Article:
Intentions are like plans, strategies to get what we want from our behaviours and our conversations. They are derived from our beliefs, emotions and past experiences and they have strong influence on the course of our conversations and how we respond. They often remain hidden within our subconscious and we are mostly unaware of them and their impact.
What are some examples of intentions and how they influence the conversations we have?
In this article we will explore intentions from the perspective of three common roles.
There would be many teachers who have the intention of teaching students to a set standard and many of us would be satisfied with such an intention.
How could such an intention impact the conversations teachers have with students?
Teachers develop the skills and the authority to teach students. They understand what students must learn, when and how. It is their job. The problem arises when the students don’t want to learn that way or don’t know how.
These students challenge the teacher’s intention to teach and so the teachers may resort to telling, selling, & yelling to try and get the students to learn. The teacher can become so determined in getting the student to learn that the pressure forces the student to react becoming defensive and resistant, and they shutdown their ability to learn.
What does the teacher do now?
Their intention is still to teach students and so it is highly likely that they will do more of what they know. They continue with the same conversation patterns of telling, selling, & yelling further eroding the level of trust and respect. Little learning is achieved, and a lot of trust and respect is lost.
What if a teacher’s intention was different?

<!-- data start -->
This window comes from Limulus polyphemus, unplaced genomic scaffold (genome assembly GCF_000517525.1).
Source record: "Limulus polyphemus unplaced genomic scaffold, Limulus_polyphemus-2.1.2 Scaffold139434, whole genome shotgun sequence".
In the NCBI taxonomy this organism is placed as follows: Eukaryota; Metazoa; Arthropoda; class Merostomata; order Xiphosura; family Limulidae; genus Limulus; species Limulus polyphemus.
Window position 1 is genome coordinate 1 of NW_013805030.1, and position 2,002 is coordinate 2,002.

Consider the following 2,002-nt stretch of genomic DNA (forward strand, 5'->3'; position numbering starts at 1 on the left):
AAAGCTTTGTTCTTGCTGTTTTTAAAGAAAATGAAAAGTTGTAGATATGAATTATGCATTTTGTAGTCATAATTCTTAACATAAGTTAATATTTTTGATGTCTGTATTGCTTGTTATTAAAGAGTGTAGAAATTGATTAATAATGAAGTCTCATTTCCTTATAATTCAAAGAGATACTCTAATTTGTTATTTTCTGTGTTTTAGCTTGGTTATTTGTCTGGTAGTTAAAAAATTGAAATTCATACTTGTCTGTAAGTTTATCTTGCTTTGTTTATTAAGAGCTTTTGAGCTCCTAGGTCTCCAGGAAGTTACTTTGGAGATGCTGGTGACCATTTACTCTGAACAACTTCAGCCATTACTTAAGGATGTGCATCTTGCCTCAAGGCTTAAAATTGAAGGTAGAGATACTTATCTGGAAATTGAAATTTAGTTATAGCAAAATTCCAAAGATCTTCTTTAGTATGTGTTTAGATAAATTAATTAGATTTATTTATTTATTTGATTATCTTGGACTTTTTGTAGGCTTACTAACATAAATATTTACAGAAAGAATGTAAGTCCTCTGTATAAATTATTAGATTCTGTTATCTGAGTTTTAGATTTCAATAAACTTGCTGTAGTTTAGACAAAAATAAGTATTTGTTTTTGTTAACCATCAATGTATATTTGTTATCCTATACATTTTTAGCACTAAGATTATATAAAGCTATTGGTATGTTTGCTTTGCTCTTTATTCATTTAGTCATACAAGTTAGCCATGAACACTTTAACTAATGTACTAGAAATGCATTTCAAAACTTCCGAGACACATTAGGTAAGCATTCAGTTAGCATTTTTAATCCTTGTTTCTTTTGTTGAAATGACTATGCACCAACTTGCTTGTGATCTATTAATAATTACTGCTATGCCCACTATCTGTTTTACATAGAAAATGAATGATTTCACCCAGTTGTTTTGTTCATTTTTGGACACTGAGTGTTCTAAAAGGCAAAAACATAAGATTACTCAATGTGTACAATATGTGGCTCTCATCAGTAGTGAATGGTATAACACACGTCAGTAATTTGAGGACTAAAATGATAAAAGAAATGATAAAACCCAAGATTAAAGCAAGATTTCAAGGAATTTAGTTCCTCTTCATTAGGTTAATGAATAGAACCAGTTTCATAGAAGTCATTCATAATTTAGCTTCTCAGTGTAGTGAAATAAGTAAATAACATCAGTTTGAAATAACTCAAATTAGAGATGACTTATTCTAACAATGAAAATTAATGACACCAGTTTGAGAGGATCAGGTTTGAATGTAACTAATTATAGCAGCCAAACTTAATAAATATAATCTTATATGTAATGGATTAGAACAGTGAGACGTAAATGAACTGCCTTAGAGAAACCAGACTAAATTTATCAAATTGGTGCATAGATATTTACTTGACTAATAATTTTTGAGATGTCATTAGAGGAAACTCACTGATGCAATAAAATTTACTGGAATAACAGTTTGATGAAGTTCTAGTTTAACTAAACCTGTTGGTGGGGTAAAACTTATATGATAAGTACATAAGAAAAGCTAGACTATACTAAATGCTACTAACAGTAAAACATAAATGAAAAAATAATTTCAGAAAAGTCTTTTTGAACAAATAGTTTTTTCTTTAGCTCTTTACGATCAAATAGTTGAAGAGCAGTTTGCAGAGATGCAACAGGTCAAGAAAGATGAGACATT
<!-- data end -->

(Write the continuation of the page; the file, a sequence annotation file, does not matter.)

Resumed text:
What if their intention wasn’t to teach but to lay a foundation of trust in the class, creating a place for students to experiment, learn, fail, and co-create solutions?
What would the impact be?
Many parents lament of their teenage children; their behavior, lack of interest in the family, and their desire to disobey and argue. They just want the child to change.
Almost every parent wants to raise good kids and to give them the best life possible. However, they often add an intention or two around this such as “do as I say”, or “mummy knows best”, or even ‘be my best friend”.
What happens when the teenager rebels?
Parents can feel threatened, confronted, and start to judge and criticize the child. Their conversations become protective and defensive. They can stop listening to the child and not being open to influence. The relationship between parent and child destabilises.
What could a better intention be for parents? Here are two suggestions
- I want to create a home that is a safe space for my children to explore and develop
- I want my children to know that they belong in this family, they are valued, and they are loved
If a parent was to have one of these as their intention, what would their conversations be like with the teenager?
Parents would come from a perspective of accepting and appreciating rather than dismissing and judging. There would be more questions and less talking. A child will feel respected and listened to.
Finally let’s look at the intentions of a leader.
If you are a leader, what is the intention you have for your team?
Here are some examples of intentions that I have received when asking my clients
- Deliver on time and on budget
- Meet KPI’s / strategic plan
- Do more with less
- Be the best we can
- Be a high performing team
Each of these will have a very different impact on the conversations you have with your people. Their impact will be widespread affecting business systems, culture and the profitability of the company.
The first three intentions, listed above, could see team members less as people and more as objects that get work done. The conversations focus more on productivity, costs, budgets, and performance and less on aspirations, individual development and creativity. Meetings are often places where intentions clash and impacts are readily observed.
What are some of the costs of these types of intentions?
- Increased stress and overwhelm